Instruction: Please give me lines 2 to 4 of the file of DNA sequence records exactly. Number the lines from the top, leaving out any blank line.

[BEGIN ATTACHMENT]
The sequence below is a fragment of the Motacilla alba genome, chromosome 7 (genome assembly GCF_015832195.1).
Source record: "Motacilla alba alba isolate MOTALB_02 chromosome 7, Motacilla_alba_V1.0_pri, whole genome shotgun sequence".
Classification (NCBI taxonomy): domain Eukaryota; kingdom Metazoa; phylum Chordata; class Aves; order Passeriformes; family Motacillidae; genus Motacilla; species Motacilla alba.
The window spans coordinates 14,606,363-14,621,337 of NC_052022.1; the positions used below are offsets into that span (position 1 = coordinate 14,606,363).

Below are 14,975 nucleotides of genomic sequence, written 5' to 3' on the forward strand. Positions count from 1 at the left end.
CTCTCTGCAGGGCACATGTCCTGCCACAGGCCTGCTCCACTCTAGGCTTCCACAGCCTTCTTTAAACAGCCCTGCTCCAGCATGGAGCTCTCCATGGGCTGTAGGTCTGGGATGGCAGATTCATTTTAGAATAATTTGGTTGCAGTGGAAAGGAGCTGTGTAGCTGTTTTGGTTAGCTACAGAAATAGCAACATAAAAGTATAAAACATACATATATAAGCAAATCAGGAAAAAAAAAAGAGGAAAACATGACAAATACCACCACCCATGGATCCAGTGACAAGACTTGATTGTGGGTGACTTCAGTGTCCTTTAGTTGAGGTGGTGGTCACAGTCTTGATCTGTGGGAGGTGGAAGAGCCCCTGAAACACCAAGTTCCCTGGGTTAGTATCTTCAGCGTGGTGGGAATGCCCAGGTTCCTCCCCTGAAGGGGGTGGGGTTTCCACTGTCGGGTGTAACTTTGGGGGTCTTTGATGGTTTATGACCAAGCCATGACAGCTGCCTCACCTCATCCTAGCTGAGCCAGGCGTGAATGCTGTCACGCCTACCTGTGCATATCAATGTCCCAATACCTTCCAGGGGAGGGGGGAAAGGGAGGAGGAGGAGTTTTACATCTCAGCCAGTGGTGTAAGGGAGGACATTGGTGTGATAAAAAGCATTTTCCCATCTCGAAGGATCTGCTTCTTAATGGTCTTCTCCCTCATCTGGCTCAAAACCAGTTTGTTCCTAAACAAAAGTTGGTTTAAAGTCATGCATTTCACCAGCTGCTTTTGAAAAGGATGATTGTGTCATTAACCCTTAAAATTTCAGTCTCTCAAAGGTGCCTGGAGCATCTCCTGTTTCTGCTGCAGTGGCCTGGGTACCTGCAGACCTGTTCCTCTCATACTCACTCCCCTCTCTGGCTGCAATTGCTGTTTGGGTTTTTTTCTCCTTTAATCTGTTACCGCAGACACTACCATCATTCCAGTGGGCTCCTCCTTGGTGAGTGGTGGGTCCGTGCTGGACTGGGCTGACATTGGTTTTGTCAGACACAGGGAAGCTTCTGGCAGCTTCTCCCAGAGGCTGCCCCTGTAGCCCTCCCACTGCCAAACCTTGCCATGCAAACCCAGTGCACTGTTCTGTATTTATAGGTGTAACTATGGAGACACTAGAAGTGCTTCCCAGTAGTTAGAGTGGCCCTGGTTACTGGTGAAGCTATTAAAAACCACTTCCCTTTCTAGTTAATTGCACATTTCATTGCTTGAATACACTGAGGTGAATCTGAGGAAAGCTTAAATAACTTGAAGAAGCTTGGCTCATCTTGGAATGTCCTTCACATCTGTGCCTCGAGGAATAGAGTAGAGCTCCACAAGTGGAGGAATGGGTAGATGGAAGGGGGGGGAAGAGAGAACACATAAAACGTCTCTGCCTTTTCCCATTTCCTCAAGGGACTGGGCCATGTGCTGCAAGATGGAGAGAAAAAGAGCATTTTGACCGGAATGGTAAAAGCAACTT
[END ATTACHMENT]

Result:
Source record: "Motacilla alba alba isolate MOTALB_02 chromosome 7, Motacilla_alba_V1.0_pri, whole genome shotgun sequence".
Classification (NCBI taxonomy): domain Eukaryota; kingdom Metazoa; phylum Chordata; class Aves; order Passeriformes; family Motacillidae; genus Motacilla; species Motacilla alba.
The window spans coordinates 14,606,363-14,621,337 of NC_052022.1; the positions used below are offsets into that span (position 1 = coordinate 14,606,363).